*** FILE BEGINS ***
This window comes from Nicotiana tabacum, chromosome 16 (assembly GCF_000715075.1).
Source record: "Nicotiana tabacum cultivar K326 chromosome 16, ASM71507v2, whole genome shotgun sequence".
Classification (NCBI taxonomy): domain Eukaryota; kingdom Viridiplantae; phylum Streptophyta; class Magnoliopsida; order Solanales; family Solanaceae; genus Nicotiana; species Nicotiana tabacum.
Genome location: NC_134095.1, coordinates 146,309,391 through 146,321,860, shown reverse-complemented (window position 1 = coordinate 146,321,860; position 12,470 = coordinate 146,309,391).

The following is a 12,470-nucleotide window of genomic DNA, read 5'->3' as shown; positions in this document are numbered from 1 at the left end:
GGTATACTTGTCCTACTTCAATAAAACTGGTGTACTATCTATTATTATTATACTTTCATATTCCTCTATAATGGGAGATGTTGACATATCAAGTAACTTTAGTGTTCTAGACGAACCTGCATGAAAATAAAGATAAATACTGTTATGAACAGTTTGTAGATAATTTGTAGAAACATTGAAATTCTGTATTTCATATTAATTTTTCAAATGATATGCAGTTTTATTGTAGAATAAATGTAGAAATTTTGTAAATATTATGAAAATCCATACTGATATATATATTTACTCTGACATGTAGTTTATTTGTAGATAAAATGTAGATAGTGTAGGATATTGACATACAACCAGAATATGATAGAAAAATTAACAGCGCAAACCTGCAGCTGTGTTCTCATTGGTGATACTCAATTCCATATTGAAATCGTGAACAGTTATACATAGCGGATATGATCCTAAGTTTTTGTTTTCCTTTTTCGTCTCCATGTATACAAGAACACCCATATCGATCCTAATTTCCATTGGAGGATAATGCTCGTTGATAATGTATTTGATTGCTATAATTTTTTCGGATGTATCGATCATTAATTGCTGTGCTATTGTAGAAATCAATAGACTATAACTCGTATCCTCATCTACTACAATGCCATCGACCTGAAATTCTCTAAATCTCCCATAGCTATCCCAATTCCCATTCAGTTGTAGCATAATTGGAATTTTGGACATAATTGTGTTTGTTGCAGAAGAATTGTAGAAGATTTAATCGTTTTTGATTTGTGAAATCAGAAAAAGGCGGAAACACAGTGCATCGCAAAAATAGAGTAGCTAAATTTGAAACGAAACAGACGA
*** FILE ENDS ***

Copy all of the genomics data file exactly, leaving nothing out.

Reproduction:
This window comes from Nicotiana tabacum, chromosome 16 (assembly GCF_000715075.1).
Source record: "Nicotiana tabacum cultivar K326 chromosome 16, ASM71507v2, whole genome shotgun sequence".
Classification (NCBI taxonomy): domain Eukaryota; kingdom Viridiplantae; phylum Streptophyta; class Magnoliopsida; order Solanales; family Solanaceae; genus Nicotiana; species Nicotiana tabacum.
Genome location: NC_134095.1, coordinates 146,309,391 through 146,321,860, shown reverse-complemented (window position 1 = coordinate 146,321,860; position 12,470 = coordinate 146,309,391).

The following is a 12,470-nucleotide window of genomic DNA, read 5'->3' as shown; positions in this document are numbered from 1 at the left end:
GGTATACTTGTCCTACTTCAATAAAACTGGTGTACTATCTATTATTATTATACTTTCATATTCCTCTATAATGGGAGATGTTGACATATCAAGTAACTTTAGTGTTCTAGACGAACCTGCATGAAAATAAAGATAAATACTGTTATGAACAGTTTGTAGATAATTTGTAGAAACATTGAAATTCTGTATTTCATATTAATTTTTCAAATGATATGCAGTTTTATTGTAGAATAAATGTAGAAATTTTGTAAATATTATGAAAATCCATACTGATATATATATTTACTCTGACATGTAGTTTATTTGTAGATAAAATGTAGATAGTGTAGGATATTGACATACAACCAGAATATGATAGAAAAATTAACAGCGCAAACCTGCAGCTGTGTTCTCATTGGTGATACTCAATTCCATATTGAAATCGTGAACAGTTATACATAGCGGATATGATCCTAAGTTTTTGTTTTCCTTTTTCGTCTCCATGTATACAAGAACACCCATATCGATCCTAATTTCCATTGGAGGATAATGCTCGTTGATAATGTATTTGATTGCTATAATTTTTTCGGATGTATCGATCATTAATTGCTGTGCTATTGTAGAAATCAATAGACTATAACTCGTATCCTCATCTACTACAATGCCATCGACCTGAAATTCTCTAAATCTCCCATAGCTATCCCAATTCCCATTCAGTTGTAGCATAATTGGAATTTTGGACATAATTGTGTTTGTTGCAGAAGAATTGTAGAAGATTTAATCGTTTTTGATTTGTGAAATCAGAAAAAGGCGGAAACACAGTGCATCGCAAAAATAGAGTAGCTAAATTTGAAACGAAACAGACGA